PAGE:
Cambridge Pupils take Fairtrade Message to Parliament

Rt Hon Daniel Zeichner MP and Cambridge pupils took part in a Fairtrade Break in Parliament to support farmers and workers from developing countries

On 28th February Cambridge’s MP Daniel Zeichner and pupils from The Leys took part in a Fairtrade Break in Parliament being held to celebrate Fairtrade Fortnight, which is asking consumers to think about the farmers and workers in poor countries behind some of the UK’s favourite, every day grocery items.

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(Photo: L-R Oliver, Bonnie, Jack and Ted from The Leys)

The All Party Parliamentary Group (APPG) for Fairtrade event helped to spread the campaign’s urgent message: ‘Don’t Feed Exploitation’, as it highlighted that smallholder farmers are responsible for providing the majority of the UK’s tea and coffee, yet 1 in 3 people in Kenya’s coffee and tea growing regions live in poverty; over 2 million children work in hazardous conditions in Côte d’Ivoire and Ghana; and the average cocoa farmer in Côte d’Ivoire lives on less than 40p a day.

Guest speakers included International Development Minister Rory Stewart MP, a coffee farmer from Tanzania, campaigners from across the UK and students from The Leys Fairtrade group in Cambridge.

In total, 45 MPs from different political parties attended the event and met representatives from Fairtrade towns across all regions of the UK as well as coffee farmer Leonard Kachebonaho, who is one of the founders of the Fairtrade-certified co-operative Kaderes Peasants Development Plc (KPD).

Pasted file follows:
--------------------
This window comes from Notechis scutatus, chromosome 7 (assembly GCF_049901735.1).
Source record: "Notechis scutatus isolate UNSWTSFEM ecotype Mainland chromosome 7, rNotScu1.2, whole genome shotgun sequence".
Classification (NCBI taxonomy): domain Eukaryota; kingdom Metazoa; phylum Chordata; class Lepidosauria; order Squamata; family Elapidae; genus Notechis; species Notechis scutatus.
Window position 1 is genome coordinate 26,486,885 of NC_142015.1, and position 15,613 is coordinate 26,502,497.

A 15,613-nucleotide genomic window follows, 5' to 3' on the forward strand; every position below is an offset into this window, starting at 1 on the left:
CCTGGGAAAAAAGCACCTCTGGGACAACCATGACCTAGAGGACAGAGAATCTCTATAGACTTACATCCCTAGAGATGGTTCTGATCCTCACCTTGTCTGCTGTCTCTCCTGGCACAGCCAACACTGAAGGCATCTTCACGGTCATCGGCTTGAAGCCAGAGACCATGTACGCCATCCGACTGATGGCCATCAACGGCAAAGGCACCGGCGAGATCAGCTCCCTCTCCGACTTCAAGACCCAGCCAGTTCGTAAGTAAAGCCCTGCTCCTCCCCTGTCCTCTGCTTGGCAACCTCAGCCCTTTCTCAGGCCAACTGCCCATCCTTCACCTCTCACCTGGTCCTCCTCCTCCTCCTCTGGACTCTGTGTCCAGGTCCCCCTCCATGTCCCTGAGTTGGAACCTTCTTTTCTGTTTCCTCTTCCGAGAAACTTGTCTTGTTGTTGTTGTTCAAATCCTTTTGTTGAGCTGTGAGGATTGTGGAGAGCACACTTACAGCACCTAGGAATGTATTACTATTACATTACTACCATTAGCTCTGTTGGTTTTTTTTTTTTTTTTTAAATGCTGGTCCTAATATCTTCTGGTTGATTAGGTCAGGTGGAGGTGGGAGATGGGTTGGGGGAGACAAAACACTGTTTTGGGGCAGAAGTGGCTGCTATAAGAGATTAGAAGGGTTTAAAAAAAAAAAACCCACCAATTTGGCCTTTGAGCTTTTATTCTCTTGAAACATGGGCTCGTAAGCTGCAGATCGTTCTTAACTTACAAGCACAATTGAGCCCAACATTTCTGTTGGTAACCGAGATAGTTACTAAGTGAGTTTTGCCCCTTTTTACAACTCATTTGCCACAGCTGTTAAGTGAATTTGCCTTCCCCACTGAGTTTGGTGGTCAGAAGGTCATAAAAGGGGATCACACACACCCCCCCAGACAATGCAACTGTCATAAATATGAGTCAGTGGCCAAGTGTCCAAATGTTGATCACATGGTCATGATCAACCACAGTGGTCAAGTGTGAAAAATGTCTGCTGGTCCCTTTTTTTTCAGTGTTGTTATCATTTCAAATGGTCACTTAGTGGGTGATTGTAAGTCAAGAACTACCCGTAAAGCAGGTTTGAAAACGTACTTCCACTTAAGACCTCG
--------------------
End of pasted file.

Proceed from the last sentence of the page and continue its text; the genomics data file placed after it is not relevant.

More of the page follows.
Leonard Kachebonaho said: “Thank you all for supporting Fairtrade. Many people in my region live on less than $2 a day and they depend on money from coffee sales. Now we are in our 6th year since joining Fairtrade and we have been able to support fellow farmers with farming to improve the environment and focus on quality to make sure you are always getting the best from us. Through Fairtrade farmers have also been able to invest in social projects such as improving health facilities, water tanks and schools. A new local secondary school now has 187 girls attending out of 293 – so a lot of girls are getting a good education and that is thanks to you.”
Oliver, Bonnie, Jack and Ted, pupils from The Leys, spoke about the importance of telling the stories of Fairtrade producers in schools. They talked about their #WhosInYourBasket social media campaign to raise awareness of the people behind the products that are consumed on a daily basis. Their campaign can be followed on Twitter @LeysFairtrade and over the 40 days of Lent they will be showcasing 40 different Fairtrade producers from across the world.

Adam Gardner, Fairtrade Foundation Campaign Manager, said: “We can’t achieve all that we do without the support of people up and down the country who choose Fairtrade when they shop and continue to campaign for the rights of farmers from developing countries. They won’t stand for exploitation, and we’re delighted that so many of them came along to this event to speak to MPs about the importance of ensuring farmers and workers continue to receive fair prices and decent conditions. But perhaps most importantly, we all had the opportunity to hear from Leonard directly about the difference that we can all make, when we put Fairtrade in our break.”